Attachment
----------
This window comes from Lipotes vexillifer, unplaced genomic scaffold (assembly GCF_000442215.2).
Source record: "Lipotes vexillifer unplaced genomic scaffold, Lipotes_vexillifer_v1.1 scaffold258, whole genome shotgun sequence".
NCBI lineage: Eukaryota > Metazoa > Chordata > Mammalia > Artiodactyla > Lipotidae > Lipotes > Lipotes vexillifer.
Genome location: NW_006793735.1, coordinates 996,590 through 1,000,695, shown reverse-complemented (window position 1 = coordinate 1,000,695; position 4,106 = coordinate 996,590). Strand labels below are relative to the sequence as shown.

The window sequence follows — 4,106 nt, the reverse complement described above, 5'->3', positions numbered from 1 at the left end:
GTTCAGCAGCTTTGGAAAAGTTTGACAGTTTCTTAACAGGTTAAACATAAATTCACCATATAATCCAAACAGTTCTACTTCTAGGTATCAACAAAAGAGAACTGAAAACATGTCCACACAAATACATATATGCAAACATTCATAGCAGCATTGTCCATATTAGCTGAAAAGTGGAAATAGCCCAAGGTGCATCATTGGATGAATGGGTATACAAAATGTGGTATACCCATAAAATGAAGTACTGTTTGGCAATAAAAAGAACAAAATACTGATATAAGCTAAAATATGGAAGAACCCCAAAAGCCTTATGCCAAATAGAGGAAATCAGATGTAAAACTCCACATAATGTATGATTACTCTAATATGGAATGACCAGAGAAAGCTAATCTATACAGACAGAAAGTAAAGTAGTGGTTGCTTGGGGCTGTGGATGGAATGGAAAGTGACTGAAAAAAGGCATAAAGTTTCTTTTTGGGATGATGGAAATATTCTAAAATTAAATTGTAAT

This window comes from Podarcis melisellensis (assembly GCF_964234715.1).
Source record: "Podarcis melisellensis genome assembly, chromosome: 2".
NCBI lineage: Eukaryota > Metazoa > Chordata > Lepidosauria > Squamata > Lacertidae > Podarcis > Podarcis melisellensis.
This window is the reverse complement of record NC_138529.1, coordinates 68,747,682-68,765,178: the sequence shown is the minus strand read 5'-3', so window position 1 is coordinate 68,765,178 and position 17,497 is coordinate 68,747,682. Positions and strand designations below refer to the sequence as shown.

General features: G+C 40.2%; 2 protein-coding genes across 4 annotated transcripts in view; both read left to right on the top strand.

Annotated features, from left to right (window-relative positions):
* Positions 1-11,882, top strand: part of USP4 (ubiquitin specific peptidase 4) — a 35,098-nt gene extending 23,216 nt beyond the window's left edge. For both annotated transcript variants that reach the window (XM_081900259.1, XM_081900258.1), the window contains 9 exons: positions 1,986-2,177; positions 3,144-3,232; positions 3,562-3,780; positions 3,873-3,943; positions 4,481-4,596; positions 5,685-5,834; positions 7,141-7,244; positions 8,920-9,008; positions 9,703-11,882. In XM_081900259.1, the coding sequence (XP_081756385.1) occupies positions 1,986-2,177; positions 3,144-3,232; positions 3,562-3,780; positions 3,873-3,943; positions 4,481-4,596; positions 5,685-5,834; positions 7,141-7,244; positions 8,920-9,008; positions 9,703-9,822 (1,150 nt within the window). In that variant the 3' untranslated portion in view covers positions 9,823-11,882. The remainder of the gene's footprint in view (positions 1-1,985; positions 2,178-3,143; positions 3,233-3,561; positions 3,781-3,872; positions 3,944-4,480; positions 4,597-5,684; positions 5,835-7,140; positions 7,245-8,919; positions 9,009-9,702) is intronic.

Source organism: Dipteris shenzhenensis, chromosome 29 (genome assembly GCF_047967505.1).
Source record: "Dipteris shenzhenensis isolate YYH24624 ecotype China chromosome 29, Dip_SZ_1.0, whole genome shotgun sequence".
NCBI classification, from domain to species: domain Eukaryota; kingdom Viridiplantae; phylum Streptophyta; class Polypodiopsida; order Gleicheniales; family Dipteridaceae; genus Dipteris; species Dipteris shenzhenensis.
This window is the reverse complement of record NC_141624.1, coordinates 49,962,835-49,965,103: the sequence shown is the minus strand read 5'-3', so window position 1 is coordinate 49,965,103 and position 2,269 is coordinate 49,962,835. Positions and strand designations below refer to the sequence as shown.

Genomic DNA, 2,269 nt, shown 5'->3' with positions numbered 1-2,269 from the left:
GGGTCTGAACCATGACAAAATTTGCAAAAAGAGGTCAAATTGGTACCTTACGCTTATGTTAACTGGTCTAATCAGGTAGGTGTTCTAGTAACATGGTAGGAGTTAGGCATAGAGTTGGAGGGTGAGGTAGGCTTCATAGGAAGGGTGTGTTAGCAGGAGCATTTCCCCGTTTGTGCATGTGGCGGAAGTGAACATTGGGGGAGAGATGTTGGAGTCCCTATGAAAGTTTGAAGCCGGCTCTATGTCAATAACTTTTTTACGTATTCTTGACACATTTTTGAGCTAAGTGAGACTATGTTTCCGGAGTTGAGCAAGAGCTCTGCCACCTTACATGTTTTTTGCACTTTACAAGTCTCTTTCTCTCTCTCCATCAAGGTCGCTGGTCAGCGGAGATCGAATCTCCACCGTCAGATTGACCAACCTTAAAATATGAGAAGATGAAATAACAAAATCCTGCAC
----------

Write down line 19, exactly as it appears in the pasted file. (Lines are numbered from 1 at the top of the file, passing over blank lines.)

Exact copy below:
GGGTCTGAACCATGACAAAATTTGCAAAAAGAGGTCAAATTGGTACCTTACGCTTATGTTAACTGGTCTAATCAGGTAGGTGTTCTAGTAACATGGTAGGAGTTAGGCATAGAGTTGGAGGGTGAGGTAGGCTTCATAGGAAGGGTGTGTTAGCAGGAGCATTTCCCCGTTTGTGCATGTGGCGGAAGTGAACATTGGGGGAGAGATGTTGGAGTCCCTATGAAAGTTTGAAGCCGGCTCTATGTCAATAACTTTTTTACGTATTCTTGACACATTTTTGAGCTAAGTGAGACTATGTTTCCGGAGTTGAGCAAGAGCTCTGCCACCTTACATGTTTTTTGCACTTTACAAGTCTCTTTCTCTCTCTCCATCAAGGTCGCTGGTCAGCGGAGATCGAATCTCCACCGTCAGATTGACCAACCTTAAAATATGAGAAGATGAAATAACAAAATCCTGCAC